Catch-22, IRS style

This past Friday the D.C. Circuit Court of Appeals partly reinstated the lawsuits brought by two groups — True the Vote and Linchpins of Liberty — that had sued the IRS over its targeting of conservative or Tea Party-type organizations seeking 501(1)(c)(3) status. The court has resurrected the groups’ claims for relief enjoining the IRS against continued discriminatory treatment. The D.C. Circuit opinion is posted here and is worth reading. Walter Olson comments on it here. Our friend Cleta Mitchell comments briefly at the bottom of this post.

Together with the Department of Justice, the IRS is prominent among the federal agencies most degraded by the Obama administration. When the Department of Justice represents the IRS, as it does in these cases, one occasionally finds the sort of (warning: microaggression) black humor perfected in absurdist writers of the 1960’s.

The court noticed. It even cited a classic novel of the genre to make the point. The IRS supported dismissal of the claims for equitable relief in the True the Vote/Linchpin of Liberty cases on the ground that it had (almost) ceased the conduct in issue. Writing for the panel (at pages 17-18), Judge Sentelle was not amused (page citations omitted):

The IRS offers a rather puzzling explanation for why the continued failure to afford proper processing to at least some of the victim applicants should not prevent a finding of cessation. That explanation is that the organizations whose applications were still pending “were involved in ‘litigation’ with the Justice Department . . . .” The Service’s brief further illuminates this point with a footnote explaining that “[u]nder long-standing procedures, administrative action on an application for exemption is ordinarily suspended if the applicant files suit in court.” It is not at all clear why the IRS proposes that not ceasing becomes cessation if the victim of the conduct is litigating against it. The IRS position is reminiscent of Catch-22 from the novel of the same name. Under that “catch,” World War II airmen were not required to fly if they were mentally ill. However, anyone who applied to stop flying was evidencing rationality and therefore was not mentally ill. See Joseph Heller, Catch-22 [originally published in 1961]. “You are entitled to an exemption from flying,” the government said, “but you can’t get it as long as you are asking for it.”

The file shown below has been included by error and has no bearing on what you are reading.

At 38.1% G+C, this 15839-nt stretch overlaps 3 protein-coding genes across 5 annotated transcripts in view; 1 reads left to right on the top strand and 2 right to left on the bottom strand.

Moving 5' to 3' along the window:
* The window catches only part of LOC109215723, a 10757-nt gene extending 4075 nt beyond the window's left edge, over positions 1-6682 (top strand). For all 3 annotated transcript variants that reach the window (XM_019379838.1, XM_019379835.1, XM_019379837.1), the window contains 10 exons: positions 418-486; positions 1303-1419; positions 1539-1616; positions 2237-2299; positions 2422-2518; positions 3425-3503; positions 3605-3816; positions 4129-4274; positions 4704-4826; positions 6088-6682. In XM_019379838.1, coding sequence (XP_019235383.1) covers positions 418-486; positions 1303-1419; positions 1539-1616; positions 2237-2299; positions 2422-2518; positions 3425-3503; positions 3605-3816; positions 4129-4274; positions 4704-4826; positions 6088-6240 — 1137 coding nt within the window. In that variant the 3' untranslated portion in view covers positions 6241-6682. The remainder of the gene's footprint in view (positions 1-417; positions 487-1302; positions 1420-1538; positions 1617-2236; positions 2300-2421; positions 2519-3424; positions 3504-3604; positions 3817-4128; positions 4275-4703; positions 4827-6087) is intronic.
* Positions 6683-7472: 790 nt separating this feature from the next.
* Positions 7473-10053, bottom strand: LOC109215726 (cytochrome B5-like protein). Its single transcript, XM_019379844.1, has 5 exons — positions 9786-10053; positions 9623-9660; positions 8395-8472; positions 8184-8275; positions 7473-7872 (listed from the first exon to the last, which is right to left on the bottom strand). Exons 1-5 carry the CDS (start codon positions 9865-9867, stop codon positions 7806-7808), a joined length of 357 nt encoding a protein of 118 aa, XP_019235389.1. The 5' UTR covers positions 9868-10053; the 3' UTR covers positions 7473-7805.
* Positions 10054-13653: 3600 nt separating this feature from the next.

Parallel to Joseph Heller’s catch, the IRS is telling the applicants in these cases that “we have been violating your rights and not properly processing your applications. You are entitled to have your applications processed. But if you ask for that processing by way of a lawsuit, then you can’t have it.” We would advise the IRS: if you haven’t ceased to violate the rights of the taxpayers, then there is no cessation. You have not carried your burden, be it heavy or light.

Our friend Cleta Mitchell represents True the Vote. (Our friend John Eastman argued the case for True the Vote in the D.C. Circuit.) Cleta graciously responded last night to our request for a comment:

We are very glad the appellate court has recognized that a cause of action exists that must and can be prosecuted and pursued. We are watching the actions of the government in the next week, to see whether the Obama administration will continue its stonewalling by seeking en banc review by the full DC Circuit– trying yet again to thwart further action in the case. The DoJ has until Friday, August 12, to file that petition.

Assuming the case is ultimately remanded to the trial court, we would be able to commence discovery. And we believe that discovery in this case matters — to get to the truth that has eluded the American people for the last seven years. We are hopeful that with discovery we can finally get to that truth. And then to fashion a permanent, court-enforceable injunction to keep the IRS from ever engaging in the political persecution of American citizens again.

Judge Sentelle doesn’t quote one of the novel’s passages on Catch-22 that may be pertinent here: “That’s some catch, that Catch-22,” Yossarian observes. “It’s the best there is,” Doc Daneeka agrees.

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